Confessions of An English Opium-eater and Other Writings

Confessions of An English Opium-eater and Other Writings

Book - 2013
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"Thomas De Quincey's Confessions of an English Opium-Eater (1821) launched a fascination with drug use and abuse that has continued from his day to ours. In the Confessions De Quincey invents recreational drug taking, but he also details both the lurid nightmares that beset him in the depths of his addiction as well as his humiliatingly futile attempts to renounce the drug. Suspiria de Profundis centres on the deep afflictions of De Quincey's childhood, and examines the powerful and often paradoxical relationship between drugs and human creativity. In 'The English Mail-Coach', the tragedies of De Quincey's past are played out with horrifying repetitiveness against a backdrop of Britain as a Protestant and an imperial power. This edition presents De Quincey's finest essays in impassioned autobiography, together with three appendices that are highlighted by a wealth of manuscript material related to the three main textswlkt 2013/10.
Publisher: Oxford : Oxford University Press, 2013
Edition: New ed.
ISBN: 9780199600618
0199600619
Characteristics: xlv, 332 pages ; 20 cm
Additional Contributors: Morrison, Robert 1961-

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m
ManMachine
Jun 15, 2015

If you are an opium-eater, then, yes, perhaps Thomas De Quincey's writings may strike a familiar chord with you - But, for me, I really couldn't appreciate his stories for what they were apparently worth. And, with that said, here are my biggest beefs which prevented me from achieving full appreciation for these rather absurd writings from the mid-1800s.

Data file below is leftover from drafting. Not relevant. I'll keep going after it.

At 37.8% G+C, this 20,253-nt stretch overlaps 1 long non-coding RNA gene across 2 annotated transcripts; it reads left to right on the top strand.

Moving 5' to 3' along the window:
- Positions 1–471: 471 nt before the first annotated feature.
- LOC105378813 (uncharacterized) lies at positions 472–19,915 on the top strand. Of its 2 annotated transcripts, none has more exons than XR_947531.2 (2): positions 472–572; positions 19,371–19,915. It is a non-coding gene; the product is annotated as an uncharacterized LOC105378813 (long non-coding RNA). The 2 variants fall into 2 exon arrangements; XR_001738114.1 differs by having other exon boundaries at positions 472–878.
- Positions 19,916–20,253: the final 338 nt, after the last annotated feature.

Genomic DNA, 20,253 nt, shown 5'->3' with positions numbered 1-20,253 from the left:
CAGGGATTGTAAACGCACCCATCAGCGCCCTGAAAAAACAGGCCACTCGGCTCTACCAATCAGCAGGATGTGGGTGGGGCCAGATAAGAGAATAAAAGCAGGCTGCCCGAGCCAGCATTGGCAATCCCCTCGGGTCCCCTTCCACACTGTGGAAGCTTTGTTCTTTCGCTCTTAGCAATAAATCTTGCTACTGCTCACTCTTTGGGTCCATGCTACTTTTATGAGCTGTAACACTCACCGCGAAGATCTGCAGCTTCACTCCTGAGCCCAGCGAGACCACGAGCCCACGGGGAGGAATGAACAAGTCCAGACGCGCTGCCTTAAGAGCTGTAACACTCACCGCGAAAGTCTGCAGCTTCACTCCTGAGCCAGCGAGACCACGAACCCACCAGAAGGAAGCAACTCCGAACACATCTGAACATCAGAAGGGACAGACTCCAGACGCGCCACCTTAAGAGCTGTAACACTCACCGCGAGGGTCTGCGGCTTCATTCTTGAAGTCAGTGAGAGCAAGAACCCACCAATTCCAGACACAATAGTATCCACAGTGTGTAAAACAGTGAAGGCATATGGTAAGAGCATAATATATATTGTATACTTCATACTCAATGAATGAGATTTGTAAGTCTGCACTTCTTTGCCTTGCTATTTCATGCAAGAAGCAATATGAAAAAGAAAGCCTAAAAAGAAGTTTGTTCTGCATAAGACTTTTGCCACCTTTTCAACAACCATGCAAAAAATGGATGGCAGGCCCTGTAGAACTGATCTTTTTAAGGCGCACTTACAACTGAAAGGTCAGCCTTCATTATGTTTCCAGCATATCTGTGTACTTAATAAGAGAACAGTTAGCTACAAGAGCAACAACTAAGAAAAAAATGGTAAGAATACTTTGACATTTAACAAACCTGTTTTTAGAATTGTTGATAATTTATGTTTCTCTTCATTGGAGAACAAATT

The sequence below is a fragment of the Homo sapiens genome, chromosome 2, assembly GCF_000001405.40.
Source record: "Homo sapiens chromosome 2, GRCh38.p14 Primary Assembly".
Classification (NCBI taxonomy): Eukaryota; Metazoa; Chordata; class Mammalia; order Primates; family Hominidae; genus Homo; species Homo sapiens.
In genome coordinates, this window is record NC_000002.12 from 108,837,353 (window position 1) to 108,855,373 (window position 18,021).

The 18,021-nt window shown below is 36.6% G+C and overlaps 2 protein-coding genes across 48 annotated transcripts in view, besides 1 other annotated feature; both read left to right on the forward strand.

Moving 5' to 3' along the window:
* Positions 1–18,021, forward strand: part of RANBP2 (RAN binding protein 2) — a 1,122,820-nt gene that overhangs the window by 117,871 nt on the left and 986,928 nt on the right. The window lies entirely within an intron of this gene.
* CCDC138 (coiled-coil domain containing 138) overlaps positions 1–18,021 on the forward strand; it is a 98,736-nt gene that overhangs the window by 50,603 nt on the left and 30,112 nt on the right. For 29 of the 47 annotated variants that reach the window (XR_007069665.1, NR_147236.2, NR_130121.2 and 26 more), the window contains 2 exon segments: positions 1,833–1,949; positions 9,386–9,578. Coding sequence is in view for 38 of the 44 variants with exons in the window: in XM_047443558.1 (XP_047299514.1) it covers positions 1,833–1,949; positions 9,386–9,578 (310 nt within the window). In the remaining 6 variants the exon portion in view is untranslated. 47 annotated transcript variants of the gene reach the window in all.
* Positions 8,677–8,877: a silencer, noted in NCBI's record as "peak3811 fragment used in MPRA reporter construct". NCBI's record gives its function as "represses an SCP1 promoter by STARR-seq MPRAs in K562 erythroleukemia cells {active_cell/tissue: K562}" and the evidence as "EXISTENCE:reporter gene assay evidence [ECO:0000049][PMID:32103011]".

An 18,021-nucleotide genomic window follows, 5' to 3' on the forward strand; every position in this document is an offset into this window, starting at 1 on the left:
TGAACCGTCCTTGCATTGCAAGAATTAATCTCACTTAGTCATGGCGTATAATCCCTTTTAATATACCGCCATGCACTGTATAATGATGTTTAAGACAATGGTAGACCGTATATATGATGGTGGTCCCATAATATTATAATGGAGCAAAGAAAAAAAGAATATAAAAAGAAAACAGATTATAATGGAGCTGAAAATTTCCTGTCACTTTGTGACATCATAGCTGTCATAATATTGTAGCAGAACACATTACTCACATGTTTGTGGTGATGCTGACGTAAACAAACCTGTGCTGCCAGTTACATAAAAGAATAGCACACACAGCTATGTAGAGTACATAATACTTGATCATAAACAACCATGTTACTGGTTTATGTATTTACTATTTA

I found that De Quincey almost constantly wrote in a very flat and meandering style of prose. With his sentences frequently reaching 70 words, or more, he often seemed to lose track of what he had originally stated and he would then end his statement on a completely unrelated thought.

And if that wasn't frustrating enough for this exasperated reader, De Quincey also had an annoying habit of writing long-winded paragraphs that continued for 3 pages, or more, without a break.

Anyway - I don't know about you, but I, for one, just couldn't get into De Quincey's tales of opium-eating since a majority of his prose clearly came across to me like the senseless and unfocused ramblings of a certified dope-head. And so, in the long run, I simply found them to be just a waste of my time.

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